My Sister Laxmi

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It was not meant to become a film in the first place. I was only trying to help Marappa track his sister, in the beginning, knowing almost nothing about his past. Generally, people avoid discussing children’s past with them at Bornfree as it might open some traumatic wounds. One day after the ‘Indian Hospital’ shoot I landed at Bornfree with my camera. All the kids were practicing for their upcoming performance. On their request, I shot part of their practice session. And then left with Marappa and Mioi for our Laxmi search. That day we were going to meet some of Marappa’s relatives, whom Marappa did not want to go near to. While talking about them he informed us that his father had taken a debt of three lakhs rupees before his death from his relatives and now they want him to repay it. They will capture and make him slave if he goes near them. I was shooting Marappa while he was talking about his relatives. I decided to ask a little more about his parents and the film started from there.

Set in 2012, the film pivots on a 12-year-old stray, Marappa, who had a brutal childhood. His mother was burnt to death and his father abused him sexually before making him beg for survival. His sister Laxmi who is his constant companion and close confidant has gone missing since his childhood.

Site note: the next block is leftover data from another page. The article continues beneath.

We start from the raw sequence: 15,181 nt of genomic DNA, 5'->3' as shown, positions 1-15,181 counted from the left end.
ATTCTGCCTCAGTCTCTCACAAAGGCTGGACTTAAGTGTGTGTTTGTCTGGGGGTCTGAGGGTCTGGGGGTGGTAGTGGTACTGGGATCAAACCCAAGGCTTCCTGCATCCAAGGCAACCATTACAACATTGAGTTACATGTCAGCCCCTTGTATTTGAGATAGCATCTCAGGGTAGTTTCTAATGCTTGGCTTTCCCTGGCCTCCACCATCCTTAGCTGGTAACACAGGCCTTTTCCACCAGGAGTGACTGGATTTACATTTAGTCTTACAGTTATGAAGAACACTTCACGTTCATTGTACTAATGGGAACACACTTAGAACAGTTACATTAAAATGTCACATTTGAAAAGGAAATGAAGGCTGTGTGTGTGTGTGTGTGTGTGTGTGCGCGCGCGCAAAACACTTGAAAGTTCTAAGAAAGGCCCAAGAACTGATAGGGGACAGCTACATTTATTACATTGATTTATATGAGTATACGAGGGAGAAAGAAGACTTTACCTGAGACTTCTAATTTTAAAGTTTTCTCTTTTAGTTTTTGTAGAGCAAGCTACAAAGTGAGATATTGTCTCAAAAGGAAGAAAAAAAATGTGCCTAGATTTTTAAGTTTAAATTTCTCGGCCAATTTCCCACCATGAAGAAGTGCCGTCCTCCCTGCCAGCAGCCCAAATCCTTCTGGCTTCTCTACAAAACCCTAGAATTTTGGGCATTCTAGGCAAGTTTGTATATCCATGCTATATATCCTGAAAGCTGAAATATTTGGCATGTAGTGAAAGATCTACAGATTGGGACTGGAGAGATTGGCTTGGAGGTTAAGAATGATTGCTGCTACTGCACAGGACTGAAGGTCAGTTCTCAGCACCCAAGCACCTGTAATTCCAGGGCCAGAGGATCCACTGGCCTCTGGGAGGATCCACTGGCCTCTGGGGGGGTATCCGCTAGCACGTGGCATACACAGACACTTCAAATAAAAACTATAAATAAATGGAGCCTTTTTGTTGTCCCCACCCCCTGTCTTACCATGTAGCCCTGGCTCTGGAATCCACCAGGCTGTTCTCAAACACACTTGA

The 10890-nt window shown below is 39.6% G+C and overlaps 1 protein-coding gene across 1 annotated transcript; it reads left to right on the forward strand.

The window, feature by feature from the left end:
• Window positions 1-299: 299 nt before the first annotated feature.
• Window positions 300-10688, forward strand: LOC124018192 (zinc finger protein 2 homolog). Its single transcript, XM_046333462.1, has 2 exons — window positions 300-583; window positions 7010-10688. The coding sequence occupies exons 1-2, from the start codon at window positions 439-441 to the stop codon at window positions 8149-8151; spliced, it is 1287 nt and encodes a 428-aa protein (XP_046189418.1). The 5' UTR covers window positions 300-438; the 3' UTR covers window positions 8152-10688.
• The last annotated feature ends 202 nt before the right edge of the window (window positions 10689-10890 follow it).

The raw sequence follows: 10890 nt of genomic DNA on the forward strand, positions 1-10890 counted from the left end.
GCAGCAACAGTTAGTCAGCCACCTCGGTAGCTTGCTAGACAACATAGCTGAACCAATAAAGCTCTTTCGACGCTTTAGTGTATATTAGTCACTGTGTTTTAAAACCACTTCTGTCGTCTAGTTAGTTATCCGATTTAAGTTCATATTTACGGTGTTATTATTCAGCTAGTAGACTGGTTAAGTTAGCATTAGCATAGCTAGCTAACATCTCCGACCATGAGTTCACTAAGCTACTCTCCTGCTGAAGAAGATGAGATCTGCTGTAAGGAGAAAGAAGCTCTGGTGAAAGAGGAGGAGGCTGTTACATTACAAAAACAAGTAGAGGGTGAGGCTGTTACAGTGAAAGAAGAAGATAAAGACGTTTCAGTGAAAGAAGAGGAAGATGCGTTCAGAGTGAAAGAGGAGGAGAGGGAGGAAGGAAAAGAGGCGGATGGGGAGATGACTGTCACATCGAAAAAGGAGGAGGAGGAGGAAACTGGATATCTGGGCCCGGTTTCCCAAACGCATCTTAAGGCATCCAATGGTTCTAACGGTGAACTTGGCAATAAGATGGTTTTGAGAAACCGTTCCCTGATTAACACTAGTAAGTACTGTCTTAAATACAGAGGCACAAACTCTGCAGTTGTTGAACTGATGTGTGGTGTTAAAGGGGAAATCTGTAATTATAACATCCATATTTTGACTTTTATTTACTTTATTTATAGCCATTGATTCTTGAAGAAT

Once his father dies, Marappa is left with Rs. 300,000/ debt. Unable to pay this huge amount, Marappa is left with no option but to run away from his home. He wanders homeless for some time before getting picked up by Mioi Nakayama, a social activist. She brings Marappa to a special school called Bornfree, where art is practiced to help children forget their past traumas.

Although Art does help Marappa in dealing with his tragic past, he misses his sister. He decides to find her at all costs. Mioi joins him in his daring expedition. They begin their search in Bangalore not knowing how far this journey will take them, and in a country of 1.2 billion, it seems almost impossible. On their way, they meet several characters with their own intriguing stories.

Mainly, this film narrates the story of missing children in India. Nearly 11 children go missing in India every hour and at least four of them are never found. Many studies point out that children are often abducted by their own relatives for ransom or child slavery before being made to beg or work as bonded labor. Many get sexually exploited and sometimes they are even used as child soldiers or combatants in armed conflicts. This film epitomizes the story of missing children through Laxmi.

Published by Gautam Singh

Gautam Singh is an independent film-maker, writer, director and a program-maker at Al Jazeera Media Network. His films include ‘Gaon – The Village No More’, 'India's Offside Girls', ‘Daughters of Brothel’, ‘The Burning City’, ‘Indian Hospital’, and ‘My Sister Laxmi’. Currently, he lives in Doha, Qatar along with his family.

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